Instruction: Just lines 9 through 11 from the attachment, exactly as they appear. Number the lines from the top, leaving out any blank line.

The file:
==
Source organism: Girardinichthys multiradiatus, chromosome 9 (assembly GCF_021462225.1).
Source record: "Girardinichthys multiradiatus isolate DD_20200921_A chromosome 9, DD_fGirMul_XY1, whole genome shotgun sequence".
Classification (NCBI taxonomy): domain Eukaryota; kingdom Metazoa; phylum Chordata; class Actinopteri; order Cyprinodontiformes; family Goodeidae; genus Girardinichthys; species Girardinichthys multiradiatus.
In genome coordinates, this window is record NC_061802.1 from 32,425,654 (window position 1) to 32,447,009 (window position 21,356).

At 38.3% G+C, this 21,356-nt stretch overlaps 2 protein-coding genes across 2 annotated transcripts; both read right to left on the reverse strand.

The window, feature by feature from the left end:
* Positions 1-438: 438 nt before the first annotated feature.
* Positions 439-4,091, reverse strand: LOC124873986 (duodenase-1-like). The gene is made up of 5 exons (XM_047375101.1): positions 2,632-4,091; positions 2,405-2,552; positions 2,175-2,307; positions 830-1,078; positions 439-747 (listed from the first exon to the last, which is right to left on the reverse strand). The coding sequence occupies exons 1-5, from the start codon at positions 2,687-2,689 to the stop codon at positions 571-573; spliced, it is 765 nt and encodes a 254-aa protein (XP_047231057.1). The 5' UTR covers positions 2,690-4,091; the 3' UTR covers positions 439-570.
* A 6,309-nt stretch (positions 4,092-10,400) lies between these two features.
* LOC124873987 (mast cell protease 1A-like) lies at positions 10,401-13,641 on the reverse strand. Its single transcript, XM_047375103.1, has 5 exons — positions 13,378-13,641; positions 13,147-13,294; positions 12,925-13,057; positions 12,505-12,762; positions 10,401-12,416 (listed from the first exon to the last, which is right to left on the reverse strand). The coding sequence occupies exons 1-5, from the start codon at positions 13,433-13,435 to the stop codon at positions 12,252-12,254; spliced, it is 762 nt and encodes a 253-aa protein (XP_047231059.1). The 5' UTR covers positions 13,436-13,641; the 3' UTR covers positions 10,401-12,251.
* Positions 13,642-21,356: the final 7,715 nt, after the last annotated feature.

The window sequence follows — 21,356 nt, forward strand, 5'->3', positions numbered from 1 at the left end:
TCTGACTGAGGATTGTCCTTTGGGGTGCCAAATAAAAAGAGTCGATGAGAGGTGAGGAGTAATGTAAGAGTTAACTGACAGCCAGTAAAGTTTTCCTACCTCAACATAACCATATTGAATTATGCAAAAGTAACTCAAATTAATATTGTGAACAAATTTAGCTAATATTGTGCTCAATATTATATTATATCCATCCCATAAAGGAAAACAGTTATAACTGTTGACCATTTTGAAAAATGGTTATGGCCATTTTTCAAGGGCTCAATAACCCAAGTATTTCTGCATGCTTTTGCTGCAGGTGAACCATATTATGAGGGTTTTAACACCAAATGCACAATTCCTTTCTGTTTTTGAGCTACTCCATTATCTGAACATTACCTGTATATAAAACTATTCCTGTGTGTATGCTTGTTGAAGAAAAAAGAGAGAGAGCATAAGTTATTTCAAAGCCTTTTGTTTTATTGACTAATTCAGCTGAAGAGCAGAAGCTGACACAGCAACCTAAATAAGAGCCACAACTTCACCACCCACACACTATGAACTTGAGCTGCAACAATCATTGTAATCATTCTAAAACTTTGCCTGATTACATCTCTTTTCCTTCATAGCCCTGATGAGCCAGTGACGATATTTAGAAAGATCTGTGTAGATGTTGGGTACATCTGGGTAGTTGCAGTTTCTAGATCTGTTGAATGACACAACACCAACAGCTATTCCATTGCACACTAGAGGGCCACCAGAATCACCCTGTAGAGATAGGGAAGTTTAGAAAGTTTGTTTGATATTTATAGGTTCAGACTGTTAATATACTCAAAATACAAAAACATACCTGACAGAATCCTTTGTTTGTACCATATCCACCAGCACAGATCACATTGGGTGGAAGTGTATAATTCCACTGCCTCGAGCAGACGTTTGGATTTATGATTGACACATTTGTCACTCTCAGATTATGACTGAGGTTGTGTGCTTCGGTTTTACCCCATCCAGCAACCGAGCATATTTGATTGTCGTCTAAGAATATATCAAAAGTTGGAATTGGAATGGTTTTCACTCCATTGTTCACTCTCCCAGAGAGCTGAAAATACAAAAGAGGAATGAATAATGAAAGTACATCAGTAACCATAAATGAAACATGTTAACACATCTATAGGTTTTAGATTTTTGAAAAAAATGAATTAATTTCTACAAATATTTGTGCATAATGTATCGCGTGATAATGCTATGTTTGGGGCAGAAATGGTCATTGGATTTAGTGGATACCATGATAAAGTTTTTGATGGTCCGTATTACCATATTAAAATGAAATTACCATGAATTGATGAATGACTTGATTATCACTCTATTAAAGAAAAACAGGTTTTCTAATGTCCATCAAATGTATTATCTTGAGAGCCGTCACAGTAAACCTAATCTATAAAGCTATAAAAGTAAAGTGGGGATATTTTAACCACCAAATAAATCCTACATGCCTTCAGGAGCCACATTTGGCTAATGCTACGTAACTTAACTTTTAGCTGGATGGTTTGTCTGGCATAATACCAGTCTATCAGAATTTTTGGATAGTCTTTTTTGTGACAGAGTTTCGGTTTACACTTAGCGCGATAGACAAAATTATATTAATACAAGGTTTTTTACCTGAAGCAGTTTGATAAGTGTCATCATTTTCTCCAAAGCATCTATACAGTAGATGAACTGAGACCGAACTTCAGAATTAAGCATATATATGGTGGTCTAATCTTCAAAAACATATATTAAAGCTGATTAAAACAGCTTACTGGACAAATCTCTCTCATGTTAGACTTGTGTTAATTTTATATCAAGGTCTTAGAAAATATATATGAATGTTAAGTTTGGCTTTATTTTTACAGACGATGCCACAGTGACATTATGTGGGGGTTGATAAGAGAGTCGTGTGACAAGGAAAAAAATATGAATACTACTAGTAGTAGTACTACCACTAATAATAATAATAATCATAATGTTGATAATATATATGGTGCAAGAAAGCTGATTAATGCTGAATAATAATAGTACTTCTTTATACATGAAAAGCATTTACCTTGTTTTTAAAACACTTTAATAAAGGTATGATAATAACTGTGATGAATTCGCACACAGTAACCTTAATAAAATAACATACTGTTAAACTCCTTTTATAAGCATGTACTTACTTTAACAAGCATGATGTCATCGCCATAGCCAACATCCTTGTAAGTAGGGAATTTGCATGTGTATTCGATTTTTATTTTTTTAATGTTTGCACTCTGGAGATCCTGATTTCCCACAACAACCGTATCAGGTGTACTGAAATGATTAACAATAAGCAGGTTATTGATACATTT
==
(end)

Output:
* A 6,309-nt stretch (positions 4,092-10,400) lies between these two features.
* LOC124873987 (mast cell protease 1A-like) lies at positions 10,401-13,641 on the reverse strand. Its single transcript, XM_047375103.1, has 5 exons — positions 13,378-13,641; positions 13,147-13,294; positions 12,925-13,057; positions 12,505-12,762; positions 10,401-12,416 (listed from the first exon to the last, which is right to left on the reverse strand). The coding sequence occupies exons 1-5, from the start codon at positions 13,433-13,435 to the stop codon at positions 12,252-12,254; spliced, it is 762 nt and encodes a 253-aa protein (XP_047231059.1). The 5' UTR covers positions 13,436-13,641; the 3' UTR covers positions 10,401-12,251.
* Positions 13,642-21,356: the final 7,715 nt, after the last annotated feature.